Do you have a dog fence for your pets? Lately I’ve noticed more “lost dog” notices in the local paper, and that hurts my heart. I don’t know what I’d do if Magic disappeared. He’s microchipped, but folks would need to catch him first. While he’s quite good off-leash during most morning rambles with my husband, “most” is the operative word. Although we have 13 acres for him to play, chase Frisbee (endlessly!), and baptize every tree and grass tussock, in his younger days, Magic really really (really!) wanted to get “productive” right next to the neighbor’s fence. Arg! That does not make for appreciative neighbors.
Dog Fence, Leashes & Keeping Canines Confined
I’ve harped and harped on “keep him on leash!” until I’m blue in the face. Unless you have a Frisbee or other irresistible toy or intermittent treat reward to keep Magic’s attention, he will do what comes naturally and go where the sniffing is good.
Several years ago, the American Bulldog next door decided to get out of his fence and teach Magic a lesson. Both dogs were fine, but Magic did end up with a red, swollen eye for several days.
Don’t Blame the Dog
Dogs do what comes naturally so you really can’t blame the dog. If I were the neighbor I’d be aggravated that another dog pooped on my fence-line, effectively taunting my own pets. At the time, my husband had the best intentions but every time Magic “went AWOL” to visit when he was off leash, he was self-rewarded by getting fun sniffs, a game of chase with my husband, AND a car ride. Yep, honking the car horn brought him running back home whereupon Magic was given a car ride for being a “good dog” and coming home.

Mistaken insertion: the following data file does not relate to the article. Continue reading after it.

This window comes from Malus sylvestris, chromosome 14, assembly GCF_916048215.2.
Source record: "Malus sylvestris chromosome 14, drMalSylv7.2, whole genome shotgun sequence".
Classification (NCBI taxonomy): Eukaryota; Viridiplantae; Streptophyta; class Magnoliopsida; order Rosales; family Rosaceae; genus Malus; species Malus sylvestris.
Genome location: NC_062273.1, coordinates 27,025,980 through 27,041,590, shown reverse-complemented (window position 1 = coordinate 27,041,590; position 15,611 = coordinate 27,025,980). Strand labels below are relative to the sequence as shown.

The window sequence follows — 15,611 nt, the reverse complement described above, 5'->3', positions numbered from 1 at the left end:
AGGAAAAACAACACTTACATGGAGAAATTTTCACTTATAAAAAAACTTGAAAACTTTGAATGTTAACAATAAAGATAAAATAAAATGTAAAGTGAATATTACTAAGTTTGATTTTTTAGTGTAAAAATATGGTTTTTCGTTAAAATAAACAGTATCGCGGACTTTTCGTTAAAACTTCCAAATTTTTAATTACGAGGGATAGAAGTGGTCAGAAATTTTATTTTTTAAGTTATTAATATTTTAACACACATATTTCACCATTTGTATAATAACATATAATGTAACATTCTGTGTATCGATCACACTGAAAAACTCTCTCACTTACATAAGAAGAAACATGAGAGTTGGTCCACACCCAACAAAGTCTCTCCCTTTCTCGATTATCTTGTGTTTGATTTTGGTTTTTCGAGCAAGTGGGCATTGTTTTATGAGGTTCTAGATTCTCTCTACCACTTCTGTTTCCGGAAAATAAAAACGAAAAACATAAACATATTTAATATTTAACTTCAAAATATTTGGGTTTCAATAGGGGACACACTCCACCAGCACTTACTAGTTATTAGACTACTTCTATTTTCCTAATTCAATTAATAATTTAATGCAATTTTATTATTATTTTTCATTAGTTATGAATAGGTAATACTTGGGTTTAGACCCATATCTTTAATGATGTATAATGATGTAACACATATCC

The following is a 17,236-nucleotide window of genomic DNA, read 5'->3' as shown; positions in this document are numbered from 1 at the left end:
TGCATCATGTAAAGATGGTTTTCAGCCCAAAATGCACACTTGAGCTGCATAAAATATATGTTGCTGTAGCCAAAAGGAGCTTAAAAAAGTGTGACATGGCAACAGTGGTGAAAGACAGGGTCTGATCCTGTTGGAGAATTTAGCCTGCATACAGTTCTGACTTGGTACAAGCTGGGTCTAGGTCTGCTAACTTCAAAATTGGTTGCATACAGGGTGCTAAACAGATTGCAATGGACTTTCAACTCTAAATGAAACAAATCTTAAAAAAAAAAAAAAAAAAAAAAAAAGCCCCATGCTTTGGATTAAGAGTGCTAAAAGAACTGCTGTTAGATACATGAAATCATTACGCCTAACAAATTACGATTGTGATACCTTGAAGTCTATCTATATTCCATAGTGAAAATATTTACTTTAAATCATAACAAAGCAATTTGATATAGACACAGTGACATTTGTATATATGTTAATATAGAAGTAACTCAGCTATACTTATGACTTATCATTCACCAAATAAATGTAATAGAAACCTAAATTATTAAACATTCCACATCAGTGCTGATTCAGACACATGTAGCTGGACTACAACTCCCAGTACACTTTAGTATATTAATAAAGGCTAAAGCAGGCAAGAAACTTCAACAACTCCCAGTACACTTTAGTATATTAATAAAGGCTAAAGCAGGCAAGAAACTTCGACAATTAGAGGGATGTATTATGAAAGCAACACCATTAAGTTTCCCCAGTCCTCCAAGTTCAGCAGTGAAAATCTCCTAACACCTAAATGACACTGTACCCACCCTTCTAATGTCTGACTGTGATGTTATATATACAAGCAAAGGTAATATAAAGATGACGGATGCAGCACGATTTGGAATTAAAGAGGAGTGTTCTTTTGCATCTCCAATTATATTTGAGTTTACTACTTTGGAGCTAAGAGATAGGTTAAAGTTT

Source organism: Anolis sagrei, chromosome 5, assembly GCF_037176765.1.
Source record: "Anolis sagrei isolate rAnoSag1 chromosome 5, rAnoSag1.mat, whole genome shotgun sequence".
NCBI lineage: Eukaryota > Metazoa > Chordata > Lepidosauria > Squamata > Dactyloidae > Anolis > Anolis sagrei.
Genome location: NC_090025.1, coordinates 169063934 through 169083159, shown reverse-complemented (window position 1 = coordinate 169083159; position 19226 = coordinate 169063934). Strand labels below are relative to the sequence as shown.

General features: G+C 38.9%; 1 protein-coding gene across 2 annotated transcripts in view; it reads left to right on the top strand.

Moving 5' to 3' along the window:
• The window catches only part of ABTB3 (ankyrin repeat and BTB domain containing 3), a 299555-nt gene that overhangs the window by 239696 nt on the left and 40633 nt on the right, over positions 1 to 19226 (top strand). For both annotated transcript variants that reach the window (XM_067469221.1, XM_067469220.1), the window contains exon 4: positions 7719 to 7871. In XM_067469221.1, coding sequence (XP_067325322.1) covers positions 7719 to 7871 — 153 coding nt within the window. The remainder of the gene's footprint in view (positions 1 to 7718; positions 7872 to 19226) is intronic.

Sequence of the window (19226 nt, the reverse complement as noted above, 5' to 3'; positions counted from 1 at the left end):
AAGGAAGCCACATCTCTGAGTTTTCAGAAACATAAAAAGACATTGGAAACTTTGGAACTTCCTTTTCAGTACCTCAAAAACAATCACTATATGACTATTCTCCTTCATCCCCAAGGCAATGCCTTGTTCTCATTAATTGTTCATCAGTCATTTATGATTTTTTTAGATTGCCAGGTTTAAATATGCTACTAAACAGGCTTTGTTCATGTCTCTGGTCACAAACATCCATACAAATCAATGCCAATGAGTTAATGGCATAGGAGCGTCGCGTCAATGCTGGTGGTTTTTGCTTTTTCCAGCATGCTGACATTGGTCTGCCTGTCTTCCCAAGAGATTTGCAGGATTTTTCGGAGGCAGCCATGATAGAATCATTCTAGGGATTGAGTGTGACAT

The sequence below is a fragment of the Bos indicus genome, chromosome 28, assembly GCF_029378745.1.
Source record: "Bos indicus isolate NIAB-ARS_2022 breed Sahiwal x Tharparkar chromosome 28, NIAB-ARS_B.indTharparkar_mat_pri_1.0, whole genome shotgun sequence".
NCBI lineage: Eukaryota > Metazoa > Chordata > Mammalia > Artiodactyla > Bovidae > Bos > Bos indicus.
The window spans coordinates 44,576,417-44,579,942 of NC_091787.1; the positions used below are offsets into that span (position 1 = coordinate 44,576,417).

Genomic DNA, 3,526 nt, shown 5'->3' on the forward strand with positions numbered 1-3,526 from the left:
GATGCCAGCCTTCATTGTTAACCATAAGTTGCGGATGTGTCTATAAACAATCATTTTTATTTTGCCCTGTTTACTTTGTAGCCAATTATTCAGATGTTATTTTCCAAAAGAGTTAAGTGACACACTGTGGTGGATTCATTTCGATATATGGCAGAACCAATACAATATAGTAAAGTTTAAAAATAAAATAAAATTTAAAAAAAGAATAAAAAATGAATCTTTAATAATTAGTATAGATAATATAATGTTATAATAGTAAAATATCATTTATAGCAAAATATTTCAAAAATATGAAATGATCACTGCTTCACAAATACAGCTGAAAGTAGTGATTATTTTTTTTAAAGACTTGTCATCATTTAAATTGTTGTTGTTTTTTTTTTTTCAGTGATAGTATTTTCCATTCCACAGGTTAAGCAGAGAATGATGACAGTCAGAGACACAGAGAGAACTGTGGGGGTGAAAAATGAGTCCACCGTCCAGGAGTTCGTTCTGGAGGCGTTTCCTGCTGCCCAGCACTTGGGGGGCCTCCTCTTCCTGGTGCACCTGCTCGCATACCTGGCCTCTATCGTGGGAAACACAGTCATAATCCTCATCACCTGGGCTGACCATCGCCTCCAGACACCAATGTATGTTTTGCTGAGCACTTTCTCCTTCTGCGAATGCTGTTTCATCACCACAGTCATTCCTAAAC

Do you see where this is going? *s* Magic got to practice the behavior, knew what to do to get everything he wanted. SMART doggy! Did I ever mention it’s easier to train dogs than humans? (ahem)
These days, I’m the one who gets up early to take the dog-meister for his morning rambles (ON LEASH) and we’ve had no more incidents. Part of that is Magic’s age, of course–he’s nearly eleven now, and not moving as quickly as he used to. Magic gets car rides other times, of course, but they’re no longer associated with illegal pooping expeditions.
Of course we also have a fenced area in the back yard amidst the roses. And afternoon runs with fetching toys keeps Magic happy. Here are more tips for keeping your pets safe.
PLEASE FENCE ME IN!
Good dog fences make good neighbors and safe pets. You may think you’re indulging your new puppy by allowing her to roam. But not only can ?roaming pets turn into pests or worse (coyote bait comes to mind), they can become lost, contract disease or spread illness to other beloved pets.
You wouldn’t let your four-year-old human toddler roam outside unsupervised, and let him “learn the hard way” if something goes wrong. The cost of safe fencing is offset by saved emergency room bills and lost sleep.
WHY CHAINING DOGS IS BAD
Avoid tethering or chaining your dog. Some localities have laws against this, unless it’s for very short periods of time while under your supervision.
When I was a kid, our dog was typically chained outside to his dog house. He ended up towing the house all over the yard, and frequently broke the chain. What was done in the “good old days” today is known to cause additional problems, though, so we need to be smart like our dogs and learn from experience.
Today, behaviorists warn AGAINST tethering dogs. That’s because a tether prevents dogs from escaping perceived threats, so a chain or tether can make dogs more defensive and more likely to bite and attack those within reach. Physical barriers are the safest and most reliable options.
Match Fences To Adult Dog Needs